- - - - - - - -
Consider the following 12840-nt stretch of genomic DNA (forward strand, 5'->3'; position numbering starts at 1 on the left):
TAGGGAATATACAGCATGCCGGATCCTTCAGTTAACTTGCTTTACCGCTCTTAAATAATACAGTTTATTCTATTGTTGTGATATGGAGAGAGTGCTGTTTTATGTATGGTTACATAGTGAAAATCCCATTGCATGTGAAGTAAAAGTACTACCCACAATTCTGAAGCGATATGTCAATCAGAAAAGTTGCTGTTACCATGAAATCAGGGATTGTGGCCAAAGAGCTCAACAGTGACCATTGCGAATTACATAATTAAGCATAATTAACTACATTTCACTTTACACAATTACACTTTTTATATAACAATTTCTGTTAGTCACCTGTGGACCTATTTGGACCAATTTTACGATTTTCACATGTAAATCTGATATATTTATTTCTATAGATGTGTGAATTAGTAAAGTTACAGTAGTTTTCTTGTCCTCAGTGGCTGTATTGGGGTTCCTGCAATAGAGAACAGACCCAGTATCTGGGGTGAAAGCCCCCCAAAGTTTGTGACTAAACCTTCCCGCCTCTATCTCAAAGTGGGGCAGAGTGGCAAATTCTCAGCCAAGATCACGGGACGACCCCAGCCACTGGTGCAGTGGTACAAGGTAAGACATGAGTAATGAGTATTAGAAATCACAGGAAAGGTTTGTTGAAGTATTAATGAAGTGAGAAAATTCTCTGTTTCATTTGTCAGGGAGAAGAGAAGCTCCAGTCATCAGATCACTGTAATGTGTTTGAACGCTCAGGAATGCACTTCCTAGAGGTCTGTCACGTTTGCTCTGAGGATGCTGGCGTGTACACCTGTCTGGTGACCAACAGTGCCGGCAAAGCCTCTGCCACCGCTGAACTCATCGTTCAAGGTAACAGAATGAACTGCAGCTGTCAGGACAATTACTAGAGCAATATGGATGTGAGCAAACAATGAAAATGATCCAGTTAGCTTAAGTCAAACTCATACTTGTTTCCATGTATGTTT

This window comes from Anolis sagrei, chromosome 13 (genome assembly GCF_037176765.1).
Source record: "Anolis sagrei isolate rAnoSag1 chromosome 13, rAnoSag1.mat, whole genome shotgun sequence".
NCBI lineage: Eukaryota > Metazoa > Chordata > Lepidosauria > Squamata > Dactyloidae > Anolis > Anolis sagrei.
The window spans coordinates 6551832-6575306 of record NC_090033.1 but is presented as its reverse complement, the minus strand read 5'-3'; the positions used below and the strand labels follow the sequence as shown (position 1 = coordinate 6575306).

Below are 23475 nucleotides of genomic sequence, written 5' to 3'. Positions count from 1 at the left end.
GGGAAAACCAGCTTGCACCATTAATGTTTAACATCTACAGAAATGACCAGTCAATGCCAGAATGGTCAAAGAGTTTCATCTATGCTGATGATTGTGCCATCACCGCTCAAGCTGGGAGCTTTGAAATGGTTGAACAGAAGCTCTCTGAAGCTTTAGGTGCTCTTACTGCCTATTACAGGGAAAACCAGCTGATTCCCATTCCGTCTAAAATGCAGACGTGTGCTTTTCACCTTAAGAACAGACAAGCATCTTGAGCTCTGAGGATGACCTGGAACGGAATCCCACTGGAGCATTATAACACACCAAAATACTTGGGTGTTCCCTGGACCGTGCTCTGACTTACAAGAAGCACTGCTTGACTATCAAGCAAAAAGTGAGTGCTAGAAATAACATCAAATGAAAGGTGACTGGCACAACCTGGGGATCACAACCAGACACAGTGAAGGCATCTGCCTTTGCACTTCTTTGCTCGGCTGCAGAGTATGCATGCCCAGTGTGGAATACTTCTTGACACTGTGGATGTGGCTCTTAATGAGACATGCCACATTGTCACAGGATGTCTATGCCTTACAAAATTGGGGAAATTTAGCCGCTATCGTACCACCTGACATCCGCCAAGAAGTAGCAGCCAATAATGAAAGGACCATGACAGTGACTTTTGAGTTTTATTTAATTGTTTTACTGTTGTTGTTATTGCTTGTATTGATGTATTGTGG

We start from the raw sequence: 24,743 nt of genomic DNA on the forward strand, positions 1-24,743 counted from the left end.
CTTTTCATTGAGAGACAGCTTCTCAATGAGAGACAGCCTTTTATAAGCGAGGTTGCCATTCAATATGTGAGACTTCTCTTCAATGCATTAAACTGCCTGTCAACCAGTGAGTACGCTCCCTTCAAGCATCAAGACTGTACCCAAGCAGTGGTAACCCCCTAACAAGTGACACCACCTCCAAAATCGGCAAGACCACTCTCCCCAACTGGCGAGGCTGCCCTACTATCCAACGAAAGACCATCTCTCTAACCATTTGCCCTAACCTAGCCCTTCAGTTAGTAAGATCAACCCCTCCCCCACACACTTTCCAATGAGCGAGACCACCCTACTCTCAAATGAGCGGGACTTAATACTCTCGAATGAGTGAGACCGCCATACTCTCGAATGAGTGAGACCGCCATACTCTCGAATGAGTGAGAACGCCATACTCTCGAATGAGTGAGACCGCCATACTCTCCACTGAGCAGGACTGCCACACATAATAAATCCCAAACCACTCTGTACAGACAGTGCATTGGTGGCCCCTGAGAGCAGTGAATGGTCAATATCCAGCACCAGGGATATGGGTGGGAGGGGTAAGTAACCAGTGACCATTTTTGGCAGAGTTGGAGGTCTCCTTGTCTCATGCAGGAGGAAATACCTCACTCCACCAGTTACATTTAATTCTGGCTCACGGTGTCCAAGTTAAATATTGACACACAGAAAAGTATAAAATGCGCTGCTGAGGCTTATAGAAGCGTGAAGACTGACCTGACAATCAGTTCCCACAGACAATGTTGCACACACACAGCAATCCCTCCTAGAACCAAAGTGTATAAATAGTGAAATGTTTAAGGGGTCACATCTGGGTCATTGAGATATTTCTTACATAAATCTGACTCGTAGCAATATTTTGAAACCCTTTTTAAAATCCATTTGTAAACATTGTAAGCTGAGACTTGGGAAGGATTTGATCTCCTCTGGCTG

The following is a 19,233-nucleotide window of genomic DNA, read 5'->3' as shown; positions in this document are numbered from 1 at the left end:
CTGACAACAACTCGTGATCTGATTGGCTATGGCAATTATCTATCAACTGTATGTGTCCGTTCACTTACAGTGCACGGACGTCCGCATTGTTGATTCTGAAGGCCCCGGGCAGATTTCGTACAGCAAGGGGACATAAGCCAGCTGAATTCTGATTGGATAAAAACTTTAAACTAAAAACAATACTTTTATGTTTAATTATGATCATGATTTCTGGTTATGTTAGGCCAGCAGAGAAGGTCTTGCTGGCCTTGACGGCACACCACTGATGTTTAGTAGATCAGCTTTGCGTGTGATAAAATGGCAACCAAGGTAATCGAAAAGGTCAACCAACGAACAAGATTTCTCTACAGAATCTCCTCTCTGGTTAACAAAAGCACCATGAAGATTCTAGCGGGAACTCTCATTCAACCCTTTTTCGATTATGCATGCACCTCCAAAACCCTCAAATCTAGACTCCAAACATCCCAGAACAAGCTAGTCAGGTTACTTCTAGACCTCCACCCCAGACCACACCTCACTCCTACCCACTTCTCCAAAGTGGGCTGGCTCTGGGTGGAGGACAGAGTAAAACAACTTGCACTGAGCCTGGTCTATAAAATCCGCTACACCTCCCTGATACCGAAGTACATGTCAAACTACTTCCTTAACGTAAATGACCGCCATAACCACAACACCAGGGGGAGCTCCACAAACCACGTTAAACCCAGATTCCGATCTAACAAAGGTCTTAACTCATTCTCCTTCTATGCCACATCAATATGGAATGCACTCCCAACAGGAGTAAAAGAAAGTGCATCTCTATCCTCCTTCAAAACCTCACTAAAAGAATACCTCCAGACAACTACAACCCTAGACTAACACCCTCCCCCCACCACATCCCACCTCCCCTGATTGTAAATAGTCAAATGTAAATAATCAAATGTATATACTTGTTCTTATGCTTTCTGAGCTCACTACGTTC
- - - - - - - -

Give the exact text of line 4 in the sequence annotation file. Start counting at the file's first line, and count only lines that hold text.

Source record: "Anolis sagrei isolate rAnoSag1 chromosome 13, rAnoSag1.mat, whole genome shotgun sequence".